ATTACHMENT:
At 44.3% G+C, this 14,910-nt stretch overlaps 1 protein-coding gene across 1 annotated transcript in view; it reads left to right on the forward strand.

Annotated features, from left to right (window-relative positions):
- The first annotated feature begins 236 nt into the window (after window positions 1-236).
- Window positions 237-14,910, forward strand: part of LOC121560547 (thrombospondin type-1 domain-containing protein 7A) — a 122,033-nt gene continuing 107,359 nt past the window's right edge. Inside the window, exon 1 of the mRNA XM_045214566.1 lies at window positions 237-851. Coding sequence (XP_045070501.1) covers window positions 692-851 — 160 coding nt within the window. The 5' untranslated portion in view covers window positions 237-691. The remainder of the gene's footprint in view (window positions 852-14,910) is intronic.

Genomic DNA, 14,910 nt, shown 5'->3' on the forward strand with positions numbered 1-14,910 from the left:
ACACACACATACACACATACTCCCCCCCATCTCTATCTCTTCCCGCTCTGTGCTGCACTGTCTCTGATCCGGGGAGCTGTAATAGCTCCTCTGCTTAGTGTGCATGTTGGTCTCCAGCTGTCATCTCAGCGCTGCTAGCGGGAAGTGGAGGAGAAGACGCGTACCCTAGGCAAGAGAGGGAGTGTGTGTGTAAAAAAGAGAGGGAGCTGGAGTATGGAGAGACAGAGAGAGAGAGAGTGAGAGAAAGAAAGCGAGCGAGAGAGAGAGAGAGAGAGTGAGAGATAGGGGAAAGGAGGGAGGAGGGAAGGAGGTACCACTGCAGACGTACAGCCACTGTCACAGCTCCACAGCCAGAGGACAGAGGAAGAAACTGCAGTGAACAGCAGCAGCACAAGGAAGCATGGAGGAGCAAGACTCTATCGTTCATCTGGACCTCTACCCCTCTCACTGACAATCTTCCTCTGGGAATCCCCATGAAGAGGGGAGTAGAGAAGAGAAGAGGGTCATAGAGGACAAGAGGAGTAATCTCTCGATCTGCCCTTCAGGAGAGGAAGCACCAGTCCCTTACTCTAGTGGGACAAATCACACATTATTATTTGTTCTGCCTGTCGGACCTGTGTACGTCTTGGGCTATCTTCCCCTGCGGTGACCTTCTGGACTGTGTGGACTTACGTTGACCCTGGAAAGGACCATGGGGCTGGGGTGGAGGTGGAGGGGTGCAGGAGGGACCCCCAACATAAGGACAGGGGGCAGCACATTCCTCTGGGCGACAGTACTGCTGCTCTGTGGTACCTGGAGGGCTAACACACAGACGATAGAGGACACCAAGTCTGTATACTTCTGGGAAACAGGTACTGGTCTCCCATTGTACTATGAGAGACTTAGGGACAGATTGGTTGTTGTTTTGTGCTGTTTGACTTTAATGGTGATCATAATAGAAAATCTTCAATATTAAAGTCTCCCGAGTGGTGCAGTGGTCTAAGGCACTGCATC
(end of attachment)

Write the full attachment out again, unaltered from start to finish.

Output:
At 44.3% G+C, this 14,910-nt stretch overlaps 1 protein-coding gene across 1 annotated transcript in view; it reads left to right on the forward strand.

Annotated features, from left to right (window-relative positions):
- The first annotated feature begins 236 nt into the window (after window positions 1-236).
- Window positions 237-14,910, forward strand: part of LOC121560547 (thrombospondin type-1 domain-containing protein 7A) — a 122,033-nt gene continuing 107,359 nt past the window's right edge. Inside the window, exon 1 of the mRNA XM_045214566.1 lies at window positions 237-851. Coding sequence (XP_045070501.1) covers window positions 692-851 — 160 coding nt within the window. The 5' untranslated portion in view covers window positions 237-691. The remainder of the gene's footprint in view (window positions 852-14,910) is intronic.

Genomic DNA, 14,910 nt, shown 5'->3' on the forward strand with positions numbered 1-14,910 from the left:
ACACACACATACACACATACTCCCCCCCATCTCTATCTCTTCCCGCTCTGTGCTGCACTGTCTCTGATCCGGGGAGCTGTAATAGCTCCTCTGCTTAGTGTGCATGTTGGTCTCCAGCTGTCATCTCAGCGCTGCTAGCGGGAAGTGGAGGAGAAGACGCGTACCCTAGGCAAGAGAGGGAGTGTGTGTGTAAAAAAGAGAGGGAGCTGGAGTATGGAGAGACAGAGAGAGAGAGAGTGAGAGAAAGAAAGCGAGCGAGAGAGAGAGAGAGAGAGTGAGAGATAGGGGAAAGGAGGGAGGAGGGAAGGAGGTACCACTGCAGACGTACAGCCACTGTCACAGCTCCACAGCCAGAGGACAGAGGAAGAAACTGCAGTGAACAGCAGCAGCACAAGGAAGCATGGAGGAGCAAGACTCTATCGTTCATCTGGACCTCTACCCCTCTCACTGACAATCTTCCTCTGGGAATCCCCATGAAGAGGGGAGTAGAGAAGAGAAGAGGGTCATAGAGGACAAGAGGAGTAATCTCTCGATCTGCCCTTCAGGAGAGGAAGCACCAGTCCCTTACTCTAGTGGGACAAATCACACATTATTATTTGTTCTGCCTGTCGGACCTGTGTACGTCTTGGGCTATCTTCCCCTGCGGTGACCTTCTGGACTGTGTGGACTTACGTTGACCCTGGAAAGGACCATGGGGCTGGGGTGGAGGTGGAGGGGTGCAGGAGGGACCCCCAACATAAGGACAGGGGGCAGCACATTCCTCTGGGCGACAGTACTGCTGCTCTGTGGTACCTGGAGGGCTAACACACAGACGATAGAGGACACCAAGTCTGTATACTTCTGGGAAACAGGTACTGGTCTCCCATTGTACTATGAGAGACTTAGGGACAGATTGGTTGTTGTTTTGTGCTGTTTGACTTTAATGGTGATCATAATAGAAAATCTTCAATATTAAAGTCTCCCGAGTGGTGCAGTGGTCTAAGGCACTGCATC